Peggy’s mother died last night.
During the years that I dealt with people in crisis—as a funeral director, ambulance driver, phlebotomist, respiratory therapy technician, and peer counselor—I developed the belief that I had a greater than average ability to help people whose lives were in turmoil. I have since discovered my error. After 37 years of marriage, I can no more tell what Peggy is feeling than if we had recently met. It’s not that I’m oblivious, but rather that my perceptions run in reverse to her reality. If I think she is angry, she is as likely as not to be in a pacific mood; or if I ask her if she is sad, she will often tell me that she is happy. Such mistakes are the norm rather than the oddity, and I can but reflect that if I am incapable of discerning Peggy’s moods, then I can certainly entertain no hope of understanding anyone else’s.
Some years ago, Walt and I had many of the same friends, at least until Walt told me that, without exception, they could find nothing good to say about me in my absence, that they were, in reality, pretending to be my friends so as to not hurt my feelings. When I approached people about what Walt had said, they denied it flatly, and accused Walt of being the one who not only could find nothing good to say about me, but was trying to turn everyone else against me too. This left me considerably confused, yet they have, to a person, left my life while Walt remains. Maybe that’s what he intended.
Walt and Peggy are the people I am close to, so if they tell me—in effect—that I cannot trust my perceptions of others, then I have to take that seriously. The paradox is that, if it is true, then neither can I trust my perceptions about them. I am therefore left to feel that I don’t—even that I can’t—know anyone deeply. I view other people as if they were standing on the wrong end of a telescope. This has caused me to feel so estranged from my species that, if half of them were to die tomorrow, my only concern would be the effect on the financial markets.
Peggy very much needed my emotional support last night when she learned of her mother’s death, but I was at a loss. I could make her airline reservations, pack her lunch, and drive her to Portland, but these were concrete things that I knew how to do, and the effectiveness of which I could judge. By contrast, I had no faith that I could understand what Peggy was experiencing, and I felt that my every word to her was wrong.
I looked forward to the sunrise on my drive home, but instead the air grew chilly and a steady drizzle fell. I hadn’t slept, and—at 5:00 a.m.—had already consumed more than my daily ration of coffee. Johnny Cash sang the same sad songs over and over on a CD, and I brooded over my inability to understand other people in any significant way, and, furthermore, on their inability to understand me.
I thought about how quickly I could end my alienation by running the car into the end of a guardrail. Every guardrail I came to appeared to have been designed to minimize such an impact, but I figured that a speed of 120 ought to do the trick. I even told myself that, since I was in a rental car, Peggy wouldn’t be inconvenienced by having to buy a new vehicle. But, I also thought about what a blow my death would be to her, especially now. Still, the thought was tempting by virtue of its quickness. Then I remembered that the dogs were with me, and my unlikely fantasy came to an end.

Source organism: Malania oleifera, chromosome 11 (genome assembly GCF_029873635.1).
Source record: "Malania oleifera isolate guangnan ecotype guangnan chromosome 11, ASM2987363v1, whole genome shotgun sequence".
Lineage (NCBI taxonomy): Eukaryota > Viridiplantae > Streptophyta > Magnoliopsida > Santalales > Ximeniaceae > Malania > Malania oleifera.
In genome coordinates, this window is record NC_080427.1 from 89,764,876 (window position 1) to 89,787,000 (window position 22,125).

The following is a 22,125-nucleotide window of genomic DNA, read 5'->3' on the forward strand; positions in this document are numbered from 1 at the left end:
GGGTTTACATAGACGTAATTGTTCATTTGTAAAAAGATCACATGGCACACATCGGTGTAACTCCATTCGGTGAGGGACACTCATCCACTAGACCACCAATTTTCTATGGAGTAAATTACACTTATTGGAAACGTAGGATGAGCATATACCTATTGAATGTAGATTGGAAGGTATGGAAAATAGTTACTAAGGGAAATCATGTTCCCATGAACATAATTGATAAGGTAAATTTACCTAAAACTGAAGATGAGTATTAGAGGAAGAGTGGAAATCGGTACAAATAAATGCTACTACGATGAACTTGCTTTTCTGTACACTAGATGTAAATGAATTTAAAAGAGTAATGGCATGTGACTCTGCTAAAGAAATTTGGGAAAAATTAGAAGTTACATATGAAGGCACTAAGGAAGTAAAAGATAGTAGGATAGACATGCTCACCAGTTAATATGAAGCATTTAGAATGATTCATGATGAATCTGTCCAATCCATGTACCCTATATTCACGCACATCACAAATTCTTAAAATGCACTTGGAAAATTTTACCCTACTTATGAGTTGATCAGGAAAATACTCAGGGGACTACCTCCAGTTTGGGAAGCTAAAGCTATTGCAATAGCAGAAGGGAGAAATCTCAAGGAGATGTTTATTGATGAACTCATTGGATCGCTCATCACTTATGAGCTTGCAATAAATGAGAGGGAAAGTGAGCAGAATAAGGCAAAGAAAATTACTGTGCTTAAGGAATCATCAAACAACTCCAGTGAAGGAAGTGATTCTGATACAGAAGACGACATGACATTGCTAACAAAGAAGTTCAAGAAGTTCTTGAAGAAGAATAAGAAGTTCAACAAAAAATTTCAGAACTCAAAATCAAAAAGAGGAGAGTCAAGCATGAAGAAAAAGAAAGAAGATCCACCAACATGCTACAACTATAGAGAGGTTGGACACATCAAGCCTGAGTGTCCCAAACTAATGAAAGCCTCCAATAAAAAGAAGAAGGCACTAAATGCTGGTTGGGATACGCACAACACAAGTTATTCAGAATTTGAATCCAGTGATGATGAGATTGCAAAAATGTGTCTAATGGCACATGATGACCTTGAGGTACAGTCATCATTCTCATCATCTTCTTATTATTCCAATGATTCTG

I live among feelings as a blind man lives among colors.
When Robert Howard’s mother died, he killed himself. Actually, he didn’t even wait for her to die. When she fell into her final coma, he shot himself in the head. He was thirty; the year was 1936; and the place was Cross Plains, Texas.
Reading Robert Howard’s horror stories at bedtime makes for some interesting dreams. Two nights ago (the last night that I slept), I dreamed that I came upon an automobile accident. An old man was laid out on the sidewalk. He said he was afraid to die and pleaded for reassurance. As I drew closer in the dim light, I saw that his entire face above the mouth was gone, and his brain with it. As I stared into his empty skull, I was stricken with grief and horror, yet I wanted with all my might to comfort this corpse that had yet to learn that it was dead. To want so much to give, yet to have nothing to offer beyond, at most, what might be called logistical support brings me great sadness.
I spend my life confused. I can’t even say how much of what I just wrote about who I am is true. My dilemma is that, if Peggy and Walt are right about my inability to understand other people, then how can I trust that I understand myself? I can but offer that my feelings do not appear to me as either truths or lies, but as winds that blow through my head, and who can stop the wind?
Years ago, I met a man in Minneapolis who said he envied me because, “You know who you are, and I have no idea who I am.” I had never imagined such a scenario, and couldn’t comprehend what he meant. That was twenty years ago, and I know much more now than I did then, but who I am is no longer something that I know. Like a haunted Mayan village in a Robert Howard story, I have entered a realm that was easy enough to get into, but doesn’t appear to have an exit. I don’t mean that it is an altogether bad realm, because my sense is that it has more depth and, I think, more truth than the solid me I once knew—or imagined. If my expectations of how I can relate to other people are excessively dour today, they were excessively optimistic when I believed that every river could be bridged, every wound could be healed, and no one needed to be alone.
I believe that people survive either by denying the fatal futility of their brief existences or by compartmentalizing their minds so they don’t dwell on it. If I could do the same, I would. After all, what would I lose, truth having outlived its lustre?
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